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Bridging the gap between superalloys & carbon steel

Losses due to corrosion have been anticipated to be of the order of 2 – 5% of the GNP of any country. In India, the losses due to the impact of corrosion have been estimated roughly of 25,000 crores rupees per year (USD$25 billion), according to NACE, India. Many of these losses are due to the corrosion of iron and carbon steel, although many other metals may corrode as well. Pitting is a common form of corrosion which, if it occurs throughout the surface of metal, is also termed as uniform corrosion and which eventually causes structural weakness and disintegration of the metal. 

The influence of corrosiveness, temperature and pressure on material selection

Steel is considered to be carbon steel when no minimum content is specified or needed for chromium, cobalt, molybdenum, nickel, niobium, titanium, tungsten, vanadium, zirconium, or any other element to be added to obtain a desired alloying effect. Stainless steels and super-alloys, on the other hand, owe their corrosion resistance to a thin, passive surface-oxide film, rich in chromium, which spontaneously forms when exposed to air. This film-forming property is common to all alloys containing more than approximately 12% chromium. The composition of the oxide film obviously varies with the composition of the material.

Alternative to super alloys

Superalloys (Hastelloy, Inconel) exhibits several key characteristics: 

  • excellent mechanical strength,
  • resistance to thermal creep deformation,
  • good surface stability,
  • resistance to corrosion or oxidation in comparison to carbon steel.

Stainless steels show several similarities to superalloys and therefore, in some critical applications where severe corrosion and high temperatures are of major concern with the carbon steel, act as a cheaper solution in substituting superalloys. Special grades of stainless steel (UNS S30815, UNS S32750, UNS S32760, 254SMO) have improved corrosion resistance and high-temperature oxidation resistance and strength compared to standard grades like 304 and 316.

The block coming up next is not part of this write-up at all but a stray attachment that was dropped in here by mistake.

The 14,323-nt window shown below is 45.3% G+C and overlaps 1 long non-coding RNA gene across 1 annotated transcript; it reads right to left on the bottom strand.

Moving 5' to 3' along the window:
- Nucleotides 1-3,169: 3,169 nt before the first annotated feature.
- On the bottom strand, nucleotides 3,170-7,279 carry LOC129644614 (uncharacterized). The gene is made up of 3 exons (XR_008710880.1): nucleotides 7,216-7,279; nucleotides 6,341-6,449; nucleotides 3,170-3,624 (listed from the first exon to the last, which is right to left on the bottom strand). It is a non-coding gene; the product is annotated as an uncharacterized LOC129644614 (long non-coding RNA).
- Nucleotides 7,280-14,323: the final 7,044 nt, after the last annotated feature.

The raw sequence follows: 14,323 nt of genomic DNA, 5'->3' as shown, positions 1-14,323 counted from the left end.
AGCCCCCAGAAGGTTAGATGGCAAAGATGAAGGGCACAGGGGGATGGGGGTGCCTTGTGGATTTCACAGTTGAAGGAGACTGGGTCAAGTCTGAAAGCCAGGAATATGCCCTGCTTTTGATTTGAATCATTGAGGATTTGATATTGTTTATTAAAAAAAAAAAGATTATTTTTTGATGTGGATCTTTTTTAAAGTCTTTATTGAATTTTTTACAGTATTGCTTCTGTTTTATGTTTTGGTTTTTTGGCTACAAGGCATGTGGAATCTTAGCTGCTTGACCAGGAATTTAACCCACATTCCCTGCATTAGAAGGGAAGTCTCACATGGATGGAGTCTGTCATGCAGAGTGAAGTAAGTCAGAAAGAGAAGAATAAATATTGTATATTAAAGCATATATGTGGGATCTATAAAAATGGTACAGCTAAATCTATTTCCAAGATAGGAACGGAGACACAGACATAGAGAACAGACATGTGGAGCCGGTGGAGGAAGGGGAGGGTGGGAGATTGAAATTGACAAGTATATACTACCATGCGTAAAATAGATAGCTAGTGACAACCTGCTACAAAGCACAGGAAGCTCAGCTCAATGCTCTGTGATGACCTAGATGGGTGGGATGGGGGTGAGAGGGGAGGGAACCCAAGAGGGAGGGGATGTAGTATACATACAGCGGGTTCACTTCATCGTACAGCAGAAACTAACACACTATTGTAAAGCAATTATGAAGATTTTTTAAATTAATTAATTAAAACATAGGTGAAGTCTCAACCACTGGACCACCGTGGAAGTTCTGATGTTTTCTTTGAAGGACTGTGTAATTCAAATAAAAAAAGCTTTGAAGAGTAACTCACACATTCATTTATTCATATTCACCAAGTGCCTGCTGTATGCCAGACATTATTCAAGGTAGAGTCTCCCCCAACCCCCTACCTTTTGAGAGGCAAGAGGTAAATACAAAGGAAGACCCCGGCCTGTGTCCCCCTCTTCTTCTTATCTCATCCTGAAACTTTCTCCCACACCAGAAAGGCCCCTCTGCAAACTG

Among the many case studies demonstrating the value of these special grades is Flue Gas Desulphurization (FGD) systems. The new emissions norms for coal-fired power plants regarding Sox and Nox, are stringent enough to mandate the power plants to be equipped with an FGD system. While FGD is essentially a simple process operating under relatively mild conditions in comparison with other chemical processes in industry, numerous materials problems have been encountered. As the system works in a high chloride environment, plastic and rubber linings on carbon steel are frequently specified; however, the failure of such linings due to fires has lead to the shutdown of power stations. 

The development of a ‘wallpaper’ sheet lining of carbon steel with thin (1.6 mm-2.0mm) nickel-containing super-alloys is significant in this respect. An important component is the scrubber, which is mainly subjected to a severe chloride environment. However, with a two-loop system, the 50,000-60,000 ppm chloride environment can be restricted to the quench area of the scrubber.

The remaining scrubber areas with chloride contents in the few thousand ppm ranges will encounter less corrosive conditions and may not require highly expensive superalloys and super duplex stainless steel: instead UNS S32750 could be a cheaper solution. Cost-wise, stainless steel is five times cheaper than the basic grades of superalloys on a per-kilogram basis.

It can, therefore, be concluded that depending upon severity level for the intermediate operating conditions where carbon steel is inferior and super-alloys could be much more superior, stainless steel could be the most appropriate and economical material.